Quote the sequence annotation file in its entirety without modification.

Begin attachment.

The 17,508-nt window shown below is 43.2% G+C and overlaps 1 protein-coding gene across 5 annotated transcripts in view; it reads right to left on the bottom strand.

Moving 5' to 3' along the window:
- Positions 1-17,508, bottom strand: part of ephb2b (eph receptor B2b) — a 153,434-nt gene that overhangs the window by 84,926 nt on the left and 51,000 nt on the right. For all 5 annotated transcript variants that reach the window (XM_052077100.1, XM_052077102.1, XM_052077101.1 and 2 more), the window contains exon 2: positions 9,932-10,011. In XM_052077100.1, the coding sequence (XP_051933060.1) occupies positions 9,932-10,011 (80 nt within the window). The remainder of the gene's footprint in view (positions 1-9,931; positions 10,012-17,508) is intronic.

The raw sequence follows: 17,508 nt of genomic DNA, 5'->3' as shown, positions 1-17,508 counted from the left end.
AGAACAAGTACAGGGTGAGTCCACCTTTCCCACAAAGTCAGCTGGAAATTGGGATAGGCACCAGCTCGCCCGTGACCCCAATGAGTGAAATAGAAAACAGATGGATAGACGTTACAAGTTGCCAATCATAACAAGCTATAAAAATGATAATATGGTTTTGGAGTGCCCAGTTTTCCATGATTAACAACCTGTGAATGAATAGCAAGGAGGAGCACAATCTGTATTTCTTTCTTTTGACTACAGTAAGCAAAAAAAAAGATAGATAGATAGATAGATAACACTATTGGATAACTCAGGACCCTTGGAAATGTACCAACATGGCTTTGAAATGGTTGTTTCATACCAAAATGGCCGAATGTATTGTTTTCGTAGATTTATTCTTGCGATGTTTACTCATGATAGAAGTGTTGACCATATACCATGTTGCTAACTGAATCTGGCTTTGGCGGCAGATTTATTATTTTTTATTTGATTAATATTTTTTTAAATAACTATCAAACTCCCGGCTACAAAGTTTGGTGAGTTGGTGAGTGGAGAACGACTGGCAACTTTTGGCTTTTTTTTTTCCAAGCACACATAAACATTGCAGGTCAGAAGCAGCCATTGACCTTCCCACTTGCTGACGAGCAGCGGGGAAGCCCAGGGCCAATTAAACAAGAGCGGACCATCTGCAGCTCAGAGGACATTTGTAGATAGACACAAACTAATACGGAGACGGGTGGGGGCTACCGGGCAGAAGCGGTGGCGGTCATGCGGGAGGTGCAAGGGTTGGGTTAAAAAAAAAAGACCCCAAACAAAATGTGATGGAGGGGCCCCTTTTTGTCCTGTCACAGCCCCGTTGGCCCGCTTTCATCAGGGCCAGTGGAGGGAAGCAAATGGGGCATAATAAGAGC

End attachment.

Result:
The 17,508-nt window shown below is 43.2% G+C and overlaps 1 protein-coding gene across 5 annotated transcripts in view; it reads right to left on the bottom strand.

Moving 5' to 3' along the window:
- Positions 1-17,508, bottom strand: part of ephb2b (eph receptor B2b) — a 153,434-nt gene that overhangs the window by 84,926 nt on the left and 51,000 nt on the right. For all 5 annotated transcript variants that reach the window (XM_052077100.1, XM_052077102.1, XM_052077101.1 and 2 more), the window contains exon 2: positions 9,932-10,011. In XM_052077100.1, the coding sequence (XP_051933060.1) occupies positions 9,932-10,011 (80 nt within the window). The remainder of the gene's footprint in view (positions 1-9,931; positions 10,012-17,508) is intronic.

The raw sequence follows: 17,508 nt of genomic DNA, 5'->3' as shown, positions 1-17,508 counted from the left end.
AGAACAAGTACAGGGTGAGTCCACCTTTCCCACAAAGTCAGCTGGAAATTGGGATAGGCACCAGCTCGCCCGTGACCCCAATGAGTGAAATAGAAAACAGATGGATAGACGTTACAAGTTGCCAATCATAACAAGCTATAAAAATGATAATATGGTTTTGGAGTGCCCAGTTTTCCATGATTAACAACCTGTGAATGAATAGCAAGGAGGAGCACAATCTGTATTTCTTTCTTTTGACTACAGTAAGCAAAAAAAAAGATAGATAGATAGATAGATAACACTATTGGATAACTCAGGACCCTTGGAAATGTACCAACATGGCTTTGAAATGGTTGTTTCATACCAAAATGGCCGAATGTATTGTTTTCGTAGATTTATTCTTGCGATGTTTACTCATGATAGAAGTGTTGACCATATACCATGTTGCTAACTGAATCTGGCTTTGGCGGCAGATTTATTATTTTTTATTTGATTAATATTTTTTTAAATAACTATCAAACTCCCGGCTACAAAGTTTGGTGAGTTGGTGAGTGGAGAACGACTGGCAACTTTTGGCTTTTTTTTTTCCAAGCACACATAAACATTGCAGGTCAGAAGCAGCCATTGACCTTCCCACTTGCTGACGAGCAGCGGGGAAGCCCAGGGCCAATTAAACAAGAGCGGACCATCTGCAGCTCAGAGGACATTTGTAGATAGACACAAACTAATACGGAGACGGGTGGGGGCTACCGGGCAGAAGCGGTGGCGGTCATGCGGGAGGTGCAAGGGTTGGGTTAAAAAAAAAAGACCCCAAACAAAATGTGATGGAGGGGCCCCTTTTTGTCCTGTCACAGCCCCGTTGGCCCGCTTTCATCAGGGCCAGTGGAGGGAAGCAAATGGGGCATAATAAGAGC